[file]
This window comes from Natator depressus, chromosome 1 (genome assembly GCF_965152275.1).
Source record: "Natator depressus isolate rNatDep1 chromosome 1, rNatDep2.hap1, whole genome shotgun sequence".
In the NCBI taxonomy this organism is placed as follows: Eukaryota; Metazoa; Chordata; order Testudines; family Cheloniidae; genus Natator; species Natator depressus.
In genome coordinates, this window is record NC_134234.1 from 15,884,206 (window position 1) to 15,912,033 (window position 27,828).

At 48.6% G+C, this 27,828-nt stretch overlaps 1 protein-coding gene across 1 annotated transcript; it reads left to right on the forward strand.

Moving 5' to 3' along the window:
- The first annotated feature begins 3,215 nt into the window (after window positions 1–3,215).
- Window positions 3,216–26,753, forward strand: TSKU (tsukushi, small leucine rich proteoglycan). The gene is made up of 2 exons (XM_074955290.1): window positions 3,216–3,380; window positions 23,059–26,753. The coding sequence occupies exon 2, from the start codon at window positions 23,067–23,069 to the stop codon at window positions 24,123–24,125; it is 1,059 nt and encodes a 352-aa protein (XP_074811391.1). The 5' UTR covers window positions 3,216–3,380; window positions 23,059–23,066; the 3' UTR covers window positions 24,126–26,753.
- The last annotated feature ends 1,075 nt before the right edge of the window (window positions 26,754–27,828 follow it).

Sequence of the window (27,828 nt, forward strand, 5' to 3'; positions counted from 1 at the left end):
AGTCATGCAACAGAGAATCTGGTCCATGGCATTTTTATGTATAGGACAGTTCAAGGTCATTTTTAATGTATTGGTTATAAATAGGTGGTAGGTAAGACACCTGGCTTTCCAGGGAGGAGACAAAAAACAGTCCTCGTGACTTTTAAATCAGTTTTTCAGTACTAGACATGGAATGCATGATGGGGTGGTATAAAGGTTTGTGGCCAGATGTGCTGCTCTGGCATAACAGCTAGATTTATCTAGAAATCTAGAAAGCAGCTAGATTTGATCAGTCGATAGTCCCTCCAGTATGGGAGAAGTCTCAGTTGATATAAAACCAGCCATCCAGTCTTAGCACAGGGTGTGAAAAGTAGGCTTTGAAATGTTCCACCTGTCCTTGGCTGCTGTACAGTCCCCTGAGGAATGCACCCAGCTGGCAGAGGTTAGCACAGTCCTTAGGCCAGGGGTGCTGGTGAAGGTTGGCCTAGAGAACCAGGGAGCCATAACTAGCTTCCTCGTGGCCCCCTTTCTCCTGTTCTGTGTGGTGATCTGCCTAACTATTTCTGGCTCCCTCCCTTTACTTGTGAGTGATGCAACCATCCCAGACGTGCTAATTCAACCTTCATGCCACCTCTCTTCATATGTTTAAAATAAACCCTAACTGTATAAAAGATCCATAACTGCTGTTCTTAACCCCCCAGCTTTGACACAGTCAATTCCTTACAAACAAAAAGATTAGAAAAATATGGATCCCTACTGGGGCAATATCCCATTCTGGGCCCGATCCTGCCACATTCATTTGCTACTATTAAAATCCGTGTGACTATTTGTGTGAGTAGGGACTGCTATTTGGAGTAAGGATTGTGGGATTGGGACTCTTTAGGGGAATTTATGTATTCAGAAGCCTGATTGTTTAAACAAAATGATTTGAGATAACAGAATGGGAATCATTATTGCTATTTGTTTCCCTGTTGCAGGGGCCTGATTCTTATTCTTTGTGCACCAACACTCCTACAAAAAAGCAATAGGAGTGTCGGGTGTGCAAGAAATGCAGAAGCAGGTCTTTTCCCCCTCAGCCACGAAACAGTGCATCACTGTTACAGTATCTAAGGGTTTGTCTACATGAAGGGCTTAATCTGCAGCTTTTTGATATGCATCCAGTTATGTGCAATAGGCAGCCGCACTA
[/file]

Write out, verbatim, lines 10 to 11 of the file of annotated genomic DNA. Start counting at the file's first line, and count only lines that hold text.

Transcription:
Sequence of the window (27,828 nt, forward strand, 5' to 3'; positions counted from 1 at the left end):
AGTCATGCAACAGAGAATCTGGTCCATGGCATTTTTATGTATAGGACAGTTCAAGGTCATTTTTAATGTATTGGTTATAAATAGGTGGTAGGTAAGACACCTGGCTTTCCAGGGAGGAGACAAAAAACAGTCCTCGTGACTTTTAAATCAGTTTTTCAGTACTAGACATGGAATGCATGATGGGGTGGTATAAAGGTTTGTGGCCAGATGTGCTGCTCTGGCATAACAGCTAGATTTATCTAGAAATCTAGAAAGCAGCTAGATTTGATCAGTCGATAGTCCCTCCAGTATGGGAGAAGTCTCAGTTGATATAAAACCAGCCATCCAGTCTTAGCACAGGGTGTGAAAAGTAGGCTTTGAAATGTTCCACCTGTCCTTGGCTGCTGTACAGTCCCCTGAGGAATGCACCCAGCTGGCAGAGGTTAGCACAGTCCTTAGGCCAGGGGTGCTGGTGAAGGTTGGCCTAGAGAACCAGGGAGCCATAACTAGCTTCCTCGTGGCCCCCTTTCTCCTGTTCTGTGTGGTGATCTGCCTAACTATTTCTGGCTCCCTCCCTTTACTTGTGAGTGATGCAACCATCCCAGACGTGCTAATTCAACCTTCATGCCACCTCTCTTCATATGTTTAAAATAAACCCTAACTGTATAAAAGATCCATAACTGCTGTTCTTAACCCCCCAGCTTTGACACAGTCAATTCCTTACAAACAAAAAGATTAGAAAAATATGGATCCCTACTGGGGCAATATCCCATTCTGGGCCCGATCCTGCCACATTCATTTGCTACTATTAAAATCCGTGTGACTATTTGTGTGAGTAGGGACTGCTATTTGGAGTAAGGATTGTGGGATTGGGACTCTTTAGGGGAATTTATGTATTCAGAAGCCTGATTGTTTAAACAAAATGATTTGAGATAACAGAATGGGAATCATTATTGCTATTTGTTTCCCTGTTGCAGGGGCCTGATTCTTATTCTTTGTGCACCAACACTCCTACAAAAAAGCAATAGGAGTGTCGGGTGTGCAAGAAATGCAGAAGCAGGTCTTTTCCCCCTCAGCCACGAAACAGTGCATCACTGTTACAGTATCTAAGGGTTTGTCTACATGAAGGGCTTAATCTGCAGCTTTTTGATATGCATCCAGTTATGTGCAATAGGCAGCCGCACTA